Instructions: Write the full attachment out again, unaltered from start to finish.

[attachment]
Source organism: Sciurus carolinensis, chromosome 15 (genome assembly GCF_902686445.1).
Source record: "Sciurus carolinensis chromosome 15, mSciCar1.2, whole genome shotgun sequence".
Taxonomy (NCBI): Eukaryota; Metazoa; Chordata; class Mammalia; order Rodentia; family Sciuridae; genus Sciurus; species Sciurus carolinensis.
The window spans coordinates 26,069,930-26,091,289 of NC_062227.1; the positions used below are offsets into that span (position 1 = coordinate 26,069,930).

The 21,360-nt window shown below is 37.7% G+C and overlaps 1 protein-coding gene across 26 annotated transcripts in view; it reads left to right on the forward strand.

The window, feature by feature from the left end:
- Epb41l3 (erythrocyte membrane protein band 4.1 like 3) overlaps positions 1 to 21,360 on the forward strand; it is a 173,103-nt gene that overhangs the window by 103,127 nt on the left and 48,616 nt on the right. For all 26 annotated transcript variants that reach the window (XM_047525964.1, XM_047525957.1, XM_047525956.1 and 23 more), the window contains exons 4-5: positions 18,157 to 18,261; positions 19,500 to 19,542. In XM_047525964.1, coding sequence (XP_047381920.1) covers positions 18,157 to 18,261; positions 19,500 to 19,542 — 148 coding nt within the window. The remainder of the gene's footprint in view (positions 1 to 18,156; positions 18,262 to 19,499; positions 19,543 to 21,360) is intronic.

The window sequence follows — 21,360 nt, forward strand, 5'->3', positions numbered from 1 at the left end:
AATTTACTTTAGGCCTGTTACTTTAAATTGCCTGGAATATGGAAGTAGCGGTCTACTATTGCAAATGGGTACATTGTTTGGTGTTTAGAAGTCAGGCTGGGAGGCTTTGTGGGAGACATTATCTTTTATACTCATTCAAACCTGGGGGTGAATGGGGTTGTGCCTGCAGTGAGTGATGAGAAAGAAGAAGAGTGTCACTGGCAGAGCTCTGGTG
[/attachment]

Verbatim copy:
Source organism: Sciurus carolinensis, chromosome 15 (genome assembly GCF_902686445.1).
Source record: "Sciurus carolinensis chromosome 15, mSciCar1.2, whole genome shotgun sequence".
Taxonomy (NCBI): Eukaryota; Metazoa; Chordata; class Mammalia; order Rodentia; family Sciuridae; genus Sciurus; species Sciurus carolinensis.
The window spans coordinates 26,069,930-26,091,289 of NC_062227.1; the positions used below are offsets into that span (position 1 = coordinate 26,069,930).

The 21,360-nt window shown below is 37.7% G+C and overlaps 1 protein-coding gene across 26 annotated transcripts in view; it reads left to right on the forward strand.

The window, feature by feature from the left end:
- Epb41l3 (erythrocyte membrane protein band 4.1 like 3) overlaps positions 1 to 21,360 on the forward strand; it is a 173,103-nt gene that overhangs the window by 103,127 nt on the left and 48,616 nt on the right. For all 26 annotated transcript variants that reach the window (XM_047525964.1, XM_047525957.1, XM_047525956.1 and 23 more), the window contains exons 4-5: positions 18,157 to 18,261; positions 19,500 to 19,542. In XM_047525964.1, coding sequence (XP_047381920.1) covers positions 18,157 to 18,261; positions 19,500 to 19,542 — 148 coding nt within the window. The remainder of the gene's footprint in view (positions 1 to 18,156; positions 18,262 to 19,499; positions 19,543 to 21,360) is intronic.

The window sequence follows — 21,360 nt, forward strand, 5'->3', positions numbered from 1 at the left end:
AATTTACTTTAGGCCTGTTACTTTAAATTGCCTGGAATATGGAAGTAGCGGTCTACTATTGCAAATGGGTACATTGTTTGGTGTTTAGAAGTCAGGCTGGGAGGCTTTGTGGGAGACATTATCTTTTATACTCATTCAAACCTGGGGGTGAATGGGGTTGTGCCTGCAGTGAGTGATGAGAAAGAAGAAGAGTGTCACTGGCAGAGCTCTGGTG